The Sumatran rhino, is the only Asian rhino have two horns. The Sumatran rhino is also known to have much hair when compared to the entire sub-species of rhino in the world, so often called hairy rhino. Other characteristics are large ears, skin grayish brown or reddish, mostly covered with hair and wrinkles around its eyes.
The long of frontal horn typically range from 25 cm – 80 cm, while the rear horn is usually relatively shorter and no more than 10 cm. When the children of Sumatran rhino birth to adolescence, usually its skin being covered by thick hair is reddish brown. Along with the increasing age of this animal, the hair that covered its skin will be more rare and turns black. The adult animal’s body length ranges between 2-3 meters with a height of 1 – 1.5 meter. Its weight is estimated to range between 600 kg – 950 kg.
Sumatran rhino habitat includes lowland swamp forests to forest hills, though generally rare animals are very fond of forest with very dense vegetation. Sumatran rhinos are the explorers and fruit eaters (particularly wild mango and fikus), leaves, twigs and bark. They prefer the lowlands, especially in secondary forests where there are many low-growing food source. Sumatran rhinos remain in the wild in small groups and is generally aloof (solitary).
The Sumatran rhino is a rhino that has the smallest size compared to all sub-species of rhino in the world. According to the Conservation Strategy and Action Plan (MoF, 2007), the wild population is currently estimated at less than 300 individuals. Nonetheless, there are indications that show the number of actual population is lower than these estimates. These animals were categorized as a critically endangered species. The largest population and the most adequate possible to breed (viable) are currently in Sumatra, while the smaller population found in Sabah and Peninsular of Malaysia.
Experts predict none of the Sumatran rhino population is the number of individuals within the ranges exceeding 75 rhinos. The condition causes large mammals are vulnerable to extinction either due to natural disasters, disease, hunting, or genetic defects. Less than 25 animals believed to currently survive in Sabah, while for Kalimantan, there is no accurate information or data about the existence of this two-horned animal.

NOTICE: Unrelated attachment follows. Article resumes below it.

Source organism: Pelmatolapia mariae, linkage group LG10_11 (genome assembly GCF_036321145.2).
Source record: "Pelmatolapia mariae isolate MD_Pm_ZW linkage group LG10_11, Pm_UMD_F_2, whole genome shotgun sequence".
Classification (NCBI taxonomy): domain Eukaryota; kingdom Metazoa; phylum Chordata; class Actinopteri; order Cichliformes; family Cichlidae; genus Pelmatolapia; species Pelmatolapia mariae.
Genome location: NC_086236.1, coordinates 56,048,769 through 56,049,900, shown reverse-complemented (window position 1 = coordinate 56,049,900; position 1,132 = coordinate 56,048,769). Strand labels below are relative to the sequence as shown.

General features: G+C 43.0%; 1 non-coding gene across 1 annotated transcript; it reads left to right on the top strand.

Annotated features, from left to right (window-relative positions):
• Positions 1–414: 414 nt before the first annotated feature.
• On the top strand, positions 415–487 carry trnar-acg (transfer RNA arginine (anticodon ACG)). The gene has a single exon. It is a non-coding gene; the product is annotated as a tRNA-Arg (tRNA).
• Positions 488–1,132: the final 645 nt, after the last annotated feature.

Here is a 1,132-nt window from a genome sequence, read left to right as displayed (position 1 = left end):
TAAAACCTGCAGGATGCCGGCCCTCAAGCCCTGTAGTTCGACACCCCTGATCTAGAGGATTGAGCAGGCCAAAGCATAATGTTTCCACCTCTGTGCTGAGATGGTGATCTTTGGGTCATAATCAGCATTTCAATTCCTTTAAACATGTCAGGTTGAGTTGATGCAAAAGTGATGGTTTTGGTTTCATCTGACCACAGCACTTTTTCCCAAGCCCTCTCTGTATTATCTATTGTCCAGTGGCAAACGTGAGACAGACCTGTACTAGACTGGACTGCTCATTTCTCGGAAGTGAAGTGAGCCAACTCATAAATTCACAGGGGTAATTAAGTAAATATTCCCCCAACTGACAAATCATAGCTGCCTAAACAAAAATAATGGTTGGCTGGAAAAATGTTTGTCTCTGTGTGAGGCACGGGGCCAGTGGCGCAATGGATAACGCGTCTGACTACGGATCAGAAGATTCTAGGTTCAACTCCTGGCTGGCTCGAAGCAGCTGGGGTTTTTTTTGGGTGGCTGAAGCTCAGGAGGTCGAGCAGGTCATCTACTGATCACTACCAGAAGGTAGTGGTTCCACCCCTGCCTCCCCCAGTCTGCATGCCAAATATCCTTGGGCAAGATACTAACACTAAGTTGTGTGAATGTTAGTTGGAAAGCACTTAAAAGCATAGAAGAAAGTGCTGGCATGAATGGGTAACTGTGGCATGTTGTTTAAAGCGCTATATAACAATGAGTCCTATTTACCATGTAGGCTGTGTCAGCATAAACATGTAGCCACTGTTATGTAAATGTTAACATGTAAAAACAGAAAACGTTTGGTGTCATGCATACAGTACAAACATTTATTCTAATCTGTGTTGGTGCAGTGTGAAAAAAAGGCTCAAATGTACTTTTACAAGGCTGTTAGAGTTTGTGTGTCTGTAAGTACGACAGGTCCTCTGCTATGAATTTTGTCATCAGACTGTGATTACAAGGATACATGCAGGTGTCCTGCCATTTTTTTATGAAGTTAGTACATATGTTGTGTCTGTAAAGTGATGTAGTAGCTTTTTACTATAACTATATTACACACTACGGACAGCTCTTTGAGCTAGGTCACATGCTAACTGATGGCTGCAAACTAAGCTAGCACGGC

Loss of habitat and poaching are the main threats to the survival of the Sumatran rhino. So that these animals were able to survive, it takes serious efforts to save the forest habitat in Sumatra, where most of the Sumatran rhino population is now located. In addition, efforts to stop the trade in rhino horn and other products derived from the protected wildlife body have to be done immediately, so that incentives for hunters who target the body parts of the Sumatran rhino can be reduced.
Over the years, the Sumatran rhino poaching for their horns taken as well as other body parts, usually believed to be a drug of traditional substance , has resulted in the reduction in the animal population. At present, the loss of forest habitat is the main threat to the survival of Sumatran rhinos remaining.
The destruction of forests accompanied by various activities that are not sustained by humans has led to increasingly threaten the Sumatran rhino population to extinction. With a population that is getting smaller and the high rate of deforestation that causes fragmented forest in boxes isolated, then in some cases, Sumatran rhinoceros were reported out of the forest and into the fields of population in search of food. In Bukit Barisan National Park, the main threat to the habitat of the Sumatran rhino is encroachment into coffee plantations and other agricultural crops. Along with the opening of the forest so quickly and increase open access to locations within the park, then comes a more serious threat: the hunt.
Protection of the Sumatran Rhino
In Indonesia, the Sumatran rhino is protected in national parks in Sumatra, such as in Bukit Barisan Selatan National Park (BBSNP). In this National Park, The Sumatran rhino population is probably only 60 to 80 rhinos. The amount represents the 2nd largest population in the world. In addition, these unique animals are also often found in the jungle of Bukit Barisan Selatan National Park, Gunung Leuser National Park and Way Kambas National Park is also located in Sumatra.
Not only in Indonesia, the Sumatran rhino can already be found in some zoos in some countries. As Zoo in Copenhagen, Hamburg, London, and Calcutta. Delivery seven Sumatran rhinos have been tried, from the island of Sumatra in the United States. Unfortunately, in 1997 only third behind only scattered Star Gardens Bronx (a female), Los Angeles Zoo (a female), and the Zoo of Cincinnati (a stud). Seeing these conditions, it was decided that the three gathered in the Zoo in Cincinnati.